This morning, the weeping cherry tree that I planted last spring to try to keep myself occupied as the world shut down showed its first blossoms. By this evening, that little tree was well on its way to surrounding itself with a cloud of white flowers.
After years of being a cherry blossom spectator, I feel like I’m being a good local citizen by making my own tiny contribution to one of the D.C. area’s signature spring sights. What also feels good: seeing the work of a previous year come back to life. It’s one of the most satisfying things in all of gardening.
My yard also features a growing collection of daffodils, with lilies making their way out of the ground to bloom again. The redbud trees and a lilac out front are rapidly budding, and the small raised bed outside the back patio has a crop of arugula seedlings planted two weeks ago that should be providing sandwich fixings in another couple of weeks.
And all the time I’ve put in over the last few springs to root out bittercress and chickweed seems to have resulted in far fewer of those pests to twist out of the ground with a weeding fork.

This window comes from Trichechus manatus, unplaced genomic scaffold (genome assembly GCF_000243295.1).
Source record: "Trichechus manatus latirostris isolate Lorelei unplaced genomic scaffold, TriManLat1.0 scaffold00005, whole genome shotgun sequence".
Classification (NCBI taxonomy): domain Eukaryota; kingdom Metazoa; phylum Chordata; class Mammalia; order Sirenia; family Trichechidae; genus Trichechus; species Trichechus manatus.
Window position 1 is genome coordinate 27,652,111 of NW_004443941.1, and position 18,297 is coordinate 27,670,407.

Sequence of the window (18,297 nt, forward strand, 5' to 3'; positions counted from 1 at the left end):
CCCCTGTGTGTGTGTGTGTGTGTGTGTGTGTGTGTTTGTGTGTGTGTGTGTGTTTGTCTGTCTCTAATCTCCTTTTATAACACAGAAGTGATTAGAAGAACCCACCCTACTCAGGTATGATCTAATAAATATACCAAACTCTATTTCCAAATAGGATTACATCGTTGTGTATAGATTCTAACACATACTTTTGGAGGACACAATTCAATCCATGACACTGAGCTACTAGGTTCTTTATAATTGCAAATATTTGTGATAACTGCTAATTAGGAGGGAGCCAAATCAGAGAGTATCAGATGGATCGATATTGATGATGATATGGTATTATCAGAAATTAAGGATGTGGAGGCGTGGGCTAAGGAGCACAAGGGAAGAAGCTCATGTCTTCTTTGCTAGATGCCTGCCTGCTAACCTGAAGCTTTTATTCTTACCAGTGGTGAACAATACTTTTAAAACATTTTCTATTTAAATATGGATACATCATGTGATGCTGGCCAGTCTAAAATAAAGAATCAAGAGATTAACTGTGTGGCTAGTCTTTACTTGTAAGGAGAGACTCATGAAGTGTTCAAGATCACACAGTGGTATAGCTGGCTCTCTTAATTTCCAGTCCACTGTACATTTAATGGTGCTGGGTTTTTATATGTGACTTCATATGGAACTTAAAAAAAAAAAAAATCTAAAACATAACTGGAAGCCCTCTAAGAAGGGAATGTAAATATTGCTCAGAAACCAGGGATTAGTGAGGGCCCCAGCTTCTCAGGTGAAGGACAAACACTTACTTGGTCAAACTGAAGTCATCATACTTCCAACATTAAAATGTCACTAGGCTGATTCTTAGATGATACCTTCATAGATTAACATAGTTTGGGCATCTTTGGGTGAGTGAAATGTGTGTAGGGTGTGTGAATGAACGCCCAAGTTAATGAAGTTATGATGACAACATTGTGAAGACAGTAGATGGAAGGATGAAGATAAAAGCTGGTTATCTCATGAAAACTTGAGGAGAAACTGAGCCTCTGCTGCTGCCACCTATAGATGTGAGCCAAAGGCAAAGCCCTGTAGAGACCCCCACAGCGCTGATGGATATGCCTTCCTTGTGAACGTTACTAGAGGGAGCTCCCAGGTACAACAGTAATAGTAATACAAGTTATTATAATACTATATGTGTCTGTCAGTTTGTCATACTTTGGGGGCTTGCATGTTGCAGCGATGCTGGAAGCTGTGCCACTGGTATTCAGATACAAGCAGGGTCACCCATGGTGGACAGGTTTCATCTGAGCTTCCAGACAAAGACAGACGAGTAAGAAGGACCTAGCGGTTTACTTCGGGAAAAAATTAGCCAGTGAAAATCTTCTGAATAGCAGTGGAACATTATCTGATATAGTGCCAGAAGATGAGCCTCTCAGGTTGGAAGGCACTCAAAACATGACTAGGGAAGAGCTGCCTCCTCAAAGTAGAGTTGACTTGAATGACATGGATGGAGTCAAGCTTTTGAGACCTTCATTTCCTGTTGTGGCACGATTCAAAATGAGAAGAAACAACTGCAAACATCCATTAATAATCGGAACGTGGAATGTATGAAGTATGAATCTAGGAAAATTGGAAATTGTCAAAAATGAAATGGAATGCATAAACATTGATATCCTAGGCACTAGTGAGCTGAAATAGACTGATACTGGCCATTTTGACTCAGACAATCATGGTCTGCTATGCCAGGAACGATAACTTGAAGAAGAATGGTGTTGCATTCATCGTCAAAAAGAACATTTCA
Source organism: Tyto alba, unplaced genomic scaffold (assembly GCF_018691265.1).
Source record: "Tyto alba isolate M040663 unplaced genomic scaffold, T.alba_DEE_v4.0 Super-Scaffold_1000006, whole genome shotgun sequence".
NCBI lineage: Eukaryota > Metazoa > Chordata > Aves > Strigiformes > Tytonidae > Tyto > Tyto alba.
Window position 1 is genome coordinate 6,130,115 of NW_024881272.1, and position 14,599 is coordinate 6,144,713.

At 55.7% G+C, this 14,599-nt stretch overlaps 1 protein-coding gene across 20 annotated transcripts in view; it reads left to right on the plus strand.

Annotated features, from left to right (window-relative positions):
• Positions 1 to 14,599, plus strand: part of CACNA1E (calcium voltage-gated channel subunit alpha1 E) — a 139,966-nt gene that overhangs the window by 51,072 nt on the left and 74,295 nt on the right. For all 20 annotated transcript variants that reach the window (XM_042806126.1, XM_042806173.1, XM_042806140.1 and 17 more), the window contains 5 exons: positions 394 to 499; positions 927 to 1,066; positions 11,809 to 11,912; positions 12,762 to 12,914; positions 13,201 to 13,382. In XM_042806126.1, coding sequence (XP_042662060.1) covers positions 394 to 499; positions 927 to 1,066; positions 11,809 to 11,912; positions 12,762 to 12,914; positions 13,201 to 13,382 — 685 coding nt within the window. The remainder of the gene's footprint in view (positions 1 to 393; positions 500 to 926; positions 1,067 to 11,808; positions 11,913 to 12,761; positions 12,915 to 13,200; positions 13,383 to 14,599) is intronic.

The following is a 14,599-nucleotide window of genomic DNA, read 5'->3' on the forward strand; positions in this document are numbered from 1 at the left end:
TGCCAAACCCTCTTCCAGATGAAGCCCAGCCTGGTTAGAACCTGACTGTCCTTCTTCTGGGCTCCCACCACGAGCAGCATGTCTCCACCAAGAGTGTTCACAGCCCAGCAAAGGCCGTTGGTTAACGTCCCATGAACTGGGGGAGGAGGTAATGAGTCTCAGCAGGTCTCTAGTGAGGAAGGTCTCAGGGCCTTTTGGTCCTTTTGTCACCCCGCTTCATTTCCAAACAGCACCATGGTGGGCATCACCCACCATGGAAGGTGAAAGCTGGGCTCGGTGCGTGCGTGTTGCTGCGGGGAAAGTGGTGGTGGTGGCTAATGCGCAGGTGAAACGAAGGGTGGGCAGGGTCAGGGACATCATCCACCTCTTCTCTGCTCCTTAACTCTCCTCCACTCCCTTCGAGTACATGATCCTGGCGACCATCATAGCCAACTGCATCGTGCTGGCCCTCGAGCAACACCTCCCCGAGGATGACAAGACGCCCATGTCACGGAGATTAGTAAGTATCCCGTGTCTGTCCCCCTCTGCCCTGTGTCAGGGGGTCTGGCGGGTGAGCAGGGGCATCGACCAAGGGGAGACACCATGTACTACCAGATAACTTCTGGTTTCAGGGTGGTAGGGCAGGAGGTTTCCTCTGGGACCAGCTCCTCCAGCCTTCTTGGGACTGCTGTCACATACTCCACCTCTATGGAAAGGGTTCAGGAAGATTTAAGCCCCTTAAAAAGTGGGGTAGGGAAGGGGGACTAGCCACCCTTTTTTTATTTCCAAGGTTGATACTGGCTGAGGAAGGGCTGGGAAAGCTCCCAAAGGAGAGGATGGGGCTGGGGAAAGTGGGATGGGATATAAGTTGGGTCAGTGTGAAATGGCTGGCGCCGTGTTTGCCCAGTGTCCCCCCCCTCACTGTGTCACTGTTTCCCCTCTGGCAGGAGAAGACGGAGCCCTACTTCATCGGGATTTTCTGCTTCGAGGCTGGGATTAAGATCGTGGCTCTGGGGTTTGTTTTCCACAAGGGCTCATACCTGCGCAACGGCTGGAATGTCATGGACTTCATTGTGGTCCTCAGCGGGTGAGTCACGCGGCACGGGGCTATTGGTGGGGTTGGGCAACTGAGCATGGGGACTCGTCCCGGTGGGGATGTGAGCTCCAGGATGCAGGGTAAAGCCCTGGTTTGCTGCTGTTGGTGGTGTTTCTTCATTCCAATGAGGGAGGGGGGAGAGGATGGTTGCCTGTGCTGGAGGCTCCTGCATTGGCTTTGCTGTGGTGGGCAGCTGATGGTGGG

On the downside, an unusually damp February has left large, low-lying swaths of lawn reduced to shoe-grabbing, clay-dense dirt. I would like to think that the grass will make a springtime recovery, but realistically, I need to regrade those parts. And after so many years of low-maintenance lawn care–including 16 years and counting with the same electric lawnmower–it bothers to me think that I’ll have to pay for dirt. But if I do my job right now and them remember to reseed in the fall, next spring I won’t be looking at caked clay in those parts of the lawn. Right? Please tell me I’m right?